Maybe it would be better to use water only with it and just make a new batch every couple of days. I wonder how fast it would disolve in just water. I know there are many commercial vitamin c "masks" on the market that are not much more then vitamin C powder that you form into a paste with some serum and then rinse it off after 20 min.

I also don't feel anything with it. Maybe it's not a high enough concentration, but I thought that some people said it kind of stings and feels a bit acidic.

The reason I thought about the waterless vitamin C serum was because of this:

"One approach to improving vitamin C stability and reducing the potential for skin irritation is to use anhydrous vehicle, i.e. a topical base cream containing no water. Since water acts as a catalyst of vitamin C oxidation, anhydrous environment reduces the rate of vitamin C degradation. Anhydrous vitamin C is more stable not only during storage but also on the skin after the application. This is an important advantage, even compared to some stabilized water-based vitamin C formulas, which may store well but still oxidize quickly on the skin surface. Furthermore, anhydrous vitamin C tends to be less irritating than regular ascorbic acid products because the irritation is caused mainly by hydrogen ions generated by acid dissociating in water."

http://www.smartskincare.com/treatments/anhydrous_vitc_combo.html
miranets
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Sun May 21, 2006 2:04 am      Reply with quote
BYRG wrote:
Vitamin C degrades hyaluronic acid.



I've never heard of this before, but I did a google search and did find a few articles...

And I've always been using an HA serum with a Vit C serum........ and I had great results with a Henry Tianus vit c serum, in which the second or third ingredient is HA.
pumaka
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Sun May 21, 2006 7:43 pm      Reply with quote
Interesting, would vit. C then degrade Hyaluronic acid in the skin, not just topically applied HA?? Then, isn't it counter-productive? It's getting more confusing by the minute...
CK
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Sun May 21, 2006 8:57 pm      Reply with quote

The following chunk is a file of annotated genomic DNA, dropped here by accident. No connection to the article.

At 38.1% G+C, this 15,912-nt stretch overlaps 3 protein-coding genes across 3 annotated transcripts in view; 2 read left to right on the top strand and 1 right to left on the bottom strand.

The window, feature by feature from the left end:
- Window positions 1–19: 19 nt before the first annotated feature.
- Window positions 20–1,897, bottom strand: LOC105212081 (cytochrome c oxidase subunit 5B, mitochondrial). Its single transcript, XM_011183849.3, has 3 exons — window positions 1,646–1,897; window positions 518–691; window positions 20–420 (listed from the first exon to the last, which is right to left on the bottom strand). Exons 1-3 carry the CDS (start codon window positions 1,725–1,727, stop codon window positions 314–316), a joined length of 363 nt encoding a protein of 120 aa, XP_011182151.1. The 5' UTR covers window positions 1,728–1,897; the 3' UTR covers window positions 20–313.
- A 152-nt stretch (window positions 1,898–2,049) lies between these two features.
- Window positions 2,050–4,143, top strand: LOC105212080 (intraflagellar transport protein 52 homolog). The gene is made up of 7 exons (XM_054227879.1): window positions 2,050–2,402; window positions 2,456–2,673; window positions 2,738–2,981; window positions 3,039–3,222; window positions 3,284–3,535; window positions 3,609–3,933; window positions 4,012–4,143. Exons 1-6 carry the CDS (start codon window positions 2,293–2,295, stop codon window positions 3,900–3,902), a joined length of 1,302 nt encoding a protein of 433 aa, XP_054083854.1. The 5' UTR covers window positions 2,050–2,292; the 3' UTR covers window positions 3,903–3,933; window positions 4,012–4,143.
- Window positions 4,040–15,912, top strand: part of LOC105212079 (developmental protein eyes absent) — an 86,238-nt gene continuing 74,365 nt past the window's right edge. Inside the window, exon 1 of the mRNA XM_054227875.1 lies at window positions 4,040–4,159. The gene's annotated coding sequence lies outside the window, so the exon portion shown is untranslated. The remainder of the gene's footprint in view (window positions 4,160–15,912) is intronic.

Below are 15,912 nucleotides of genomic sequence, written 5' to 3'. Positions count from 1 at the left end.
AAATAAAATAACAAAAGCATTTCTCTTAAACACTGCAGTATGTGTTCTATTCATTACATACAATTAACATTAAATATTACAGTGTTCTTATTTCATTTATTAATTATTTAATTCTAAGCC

miranets wrote:
BYRG wrote:
Vitamin C degrades hyaluronic acid.



I've never heard of this before, but I did a google search and did find a few articles...

And I've always been using an HA serum with a Vit C serum........ and I had great results with a Henry Tianus vit c serum, in which the second or third ingredient is HA.


This concerns me a lot because my latest batch of Vit C contains HA, l-ascorbic and distilled water. I like this batch more than the previous ones with PG.
TheresaL
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Mon May 22, 2006 8:19 am      Reply with quote
hpjrt wrote:

I do know that green tea is known to have tracel amount of metals and metals can degrade Vitamin C ... which is why it's important not to use Vitamin C within 12 hours of using a copper peptide.

Mary


I have never heard this before. I always thought that the reason that you could not use Vitamin C and copper peptides together is because the Vitamin C is acidic and an acidic environment can cause the copper and peptides to break apart resulting in free copper in the skin which can lead to skin damage.

Many commericial c serums (IS Clinical, Skinceuticles and Cellex-C to name a few) contain zinc which is a metallic element so in at least some cases it is okay to combine metals with Vitamin C. I would find it hard to believe that cosmetic chemists at major companies would not know about potentially bad reactions between Vitamin C and zinc!

In reference to applying sunscreens after a C serum I would wait at least 15 minutes. I have never heard any warnings about applying sunscreen right after a C serum but I would wait for other reasons (I think it is a good idea to let any active ingredient sink into the skin before you going rubbing something over it which could dilute it and lessen it's effectiveness).

Concerning Vitamin C degrading hyaluronic acid, where can I get more information on this? Some c serums (examples ISC Super Serum, PSF C serums) contain hyaluranic acid and I would also find it hard to believe that the cosmetics chemsits at these companies would combine Vitamin C and hyaluronic Acid if there was a problem with combining the two.

BYRG unfortunatly I cannot help you with your anhydrous C serum. I have actually read all the stuff on the SmartSkinCare website and have even ordered the info packs from that site but I am not at this time into the DIY stuff.